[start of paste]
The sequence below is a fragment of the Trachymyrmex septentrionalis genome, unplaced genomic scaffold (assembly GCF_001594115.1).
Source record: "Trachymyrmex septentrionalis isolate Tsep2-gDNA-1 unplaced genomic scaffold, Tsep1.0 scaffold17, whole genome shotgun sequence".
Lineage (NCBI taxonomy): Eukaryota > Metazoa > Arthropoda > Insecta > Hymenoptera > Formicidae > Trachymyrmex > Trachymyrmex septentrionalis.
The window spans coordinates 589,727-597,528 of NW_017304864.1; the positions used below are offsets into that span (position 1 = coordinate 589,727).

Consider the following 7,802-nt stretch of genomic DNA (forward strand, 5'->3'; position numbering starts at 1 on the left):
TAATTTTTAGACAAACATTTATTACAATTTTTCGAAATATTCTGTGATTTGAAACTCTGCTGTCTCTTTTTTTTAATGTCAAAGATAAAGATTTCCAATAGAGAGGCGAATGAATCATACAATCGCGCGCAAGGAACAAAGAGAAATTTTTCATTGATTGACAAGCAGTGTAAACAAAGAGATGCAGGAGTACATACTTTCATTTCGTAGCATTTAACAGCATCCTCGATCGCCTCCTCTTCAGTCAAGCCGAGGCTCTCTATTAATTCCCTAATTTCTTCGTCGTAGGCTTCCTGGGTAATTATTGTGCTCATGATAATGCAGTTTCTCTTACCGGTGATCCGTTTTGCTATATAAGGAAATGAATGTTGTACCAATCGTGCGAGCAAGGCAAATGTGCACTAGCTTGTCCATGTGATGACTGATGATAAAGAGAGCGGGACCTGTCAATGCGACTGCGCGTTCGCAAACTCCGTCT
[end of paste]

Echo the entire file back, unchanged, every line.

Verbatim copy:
The sequence below is a fragment of the Trachymyrmex septentrionalis genome, unplaced genomic scaffold (assembly GCF_001594115.1).
Source record: "Trachymyrmex septentrionalis isolate Tsep2-gDNA-1 unplaced genomic scaffold, Tsep1.0 scaffold17, whole genome shotgun sequence".
Lineage (NCBI taxonomy): Eukaryota > Metazoa > Arthropoda > Insecta > Hymenoptera > Formicidae > Trachymyrmex > Trachymyrmex septentrionalis.
The window spans coordinates 589,727-597,528 of NW_017304864.1; the positions used below are offsets into that span (position 1 = coordinate 589,727).

Consider the following 7,802-nt stretch of genomic DNA (forward strand, 5'->3'; position numbering starts at 1 on the left):
TAATTTTTAGACAAACATTTATTACAATTTTTCGAAATATTCTGTGATTTGAAACTCTGCTGTCTCTTTTTTTTAATGTCAAAGATAAAGATTTCCAATAGAGAGGCGAATGAATCATACAATCGCGCGCAAGGAACAAAGAGAAATTTTTCATTGATTGACAAGCAGTGTAAACAAAGAGATGCAGGAGTACATACTTTCATTTCGTAGCATTTAACAGCATCCTCGATCGCCTCCTCTTCAGTCAAGCCGAGGCTCTCTATTAATTCCCTAATTTCTTCGTCGTAGGCTTCCTGGGTAATTATTGTGCTCATGATAATGCAGTTTCTCTTACCGGTGATCCGTTTTGCTATATAAGGAAATGAATGTTGTACCAATCGTGCGAGCAAGGCAAATGTGCACTAGCTTGTCCATGTGATGACTGATGATAAAGAGAGCGGGACCTGTCAATGCGACTGCGCGTTCGCAAACTCCGTCT